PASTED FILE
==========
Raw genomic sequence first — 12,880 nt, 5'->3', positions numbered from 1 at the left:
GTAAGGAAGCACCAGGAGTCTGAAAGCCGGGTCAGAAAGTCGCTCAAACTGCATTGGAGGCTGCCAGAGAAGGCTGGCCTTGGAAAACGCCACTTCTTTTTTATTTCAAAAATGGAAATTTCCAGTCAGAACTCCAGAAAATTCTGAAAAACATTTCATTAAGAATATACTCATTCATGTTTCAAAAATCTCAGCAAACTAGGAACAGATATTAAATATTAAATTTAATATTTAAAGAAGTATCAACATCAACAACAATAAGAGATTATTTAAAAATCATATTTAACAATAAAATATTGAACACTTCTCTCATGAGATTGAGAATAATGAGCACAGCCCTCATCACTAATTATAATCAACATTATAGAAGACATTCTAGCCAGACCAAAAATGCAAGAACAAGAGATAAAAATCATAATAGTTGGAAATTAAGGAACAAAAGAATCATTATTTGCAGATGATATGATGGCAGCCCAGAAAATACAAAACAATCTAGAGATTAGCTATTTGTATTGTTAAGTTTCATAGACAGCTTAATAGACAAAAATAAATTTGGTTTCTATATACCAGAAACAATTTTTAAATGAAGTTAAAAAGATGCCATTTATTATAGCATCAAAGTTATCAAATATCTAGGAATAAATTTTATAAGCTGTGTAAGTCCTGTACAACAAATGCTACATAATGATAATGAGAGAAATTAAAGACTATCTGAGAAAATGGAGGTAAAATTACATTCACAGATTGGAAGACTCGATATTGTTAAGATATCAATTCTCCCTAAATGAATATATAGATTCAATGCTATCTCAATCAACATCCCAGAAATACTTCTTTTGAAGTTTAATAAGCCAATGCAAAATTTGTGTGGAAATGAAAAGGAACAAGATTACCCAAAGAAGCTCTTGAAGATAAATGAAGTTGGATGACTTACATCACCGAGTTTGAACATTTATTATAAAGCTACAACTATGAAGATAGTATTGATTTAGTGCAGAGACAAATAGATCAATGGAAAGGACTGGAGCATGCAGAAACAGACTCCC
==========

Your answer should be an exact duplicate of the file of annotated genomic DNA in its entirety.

Raw genomic sequence first — 12,880 nt, 5'->3', positions numbered from 1 at the left:
GTAAGGAAGCACCAGGAGTCTGAAAGCCGGGTCAGAAAGTCGCTCAAACTGCATTGGAGGCTGCCAGAGAAGGCTGGCCTTGGAAAACGCCACTTCTTTTTTATTTCAAAAATGGAAATTTCCAGTCAGAACTCCAGAAAATTCTGAAAAACATTTCATTAAGAATATACTCATTCATGTTTCAAAAATCTCAGCAAACTAGGAACAGATATTAAATATTAAATTTAATATTTAAAGAAGTATCAACATCAACAACAATAAGAGATTATTTAAAAATCATATTTAACAATAAAATATTGAACACTTCTCTCATGAGATTGAGAATAATGAGCACAGCCCTCATCACTAATTATAATCAACATTATAGAAGACATTCTAGCCAGACCAAAAATGCAAGAACAAGAGATAAAAATCATAATAGTTGGAAATTAAGGAACAAAAGAATCATTATTTGCAGATGATATGATGGCAGCCCAGAAAATACAAAACAATCTAGAGATTAGCTATTTGTATTGTTAAGTTTCATAGACAGCTTAATAGACAAAAATAAATTTGGTTTCTATATACCAGAAACAATTTTTAAATGAAGTTAAAAAGATGCCATTTATTATAGCATCAAAGTTATCAAATATCTAGGAATAAATTTTATAAGCTGTGTAAGTCCTGTACAACAAATGCTACATAATGATAATGAGAGAAATTAAAGACTATCTGAGAAAATGGAGGTAAAATTACATTCACAGATTGGAAGACTCGATATTGTTAAGATATCAATTCTCCCTAAATGAATATATAGATTCAATGCTATCTCAATCAACATCCCAGAAATACTTCTTTTGAAGTTTAATAAGCCAATGCAAAATTTGTGTGGAAATGAAAAGGAACAAGATTACCCAAAGAAGCTCTTGAAGATAAATGAAGTTGGATGACTTACATCACCGAGTTTGAACATTTATTATAAAGCTACAACTATGAAGATAGTATTGATTTAGTGCAGAGACAAATAGATCAATGGAAAGGACTGGAGCATGCAGAAACAGACTCCC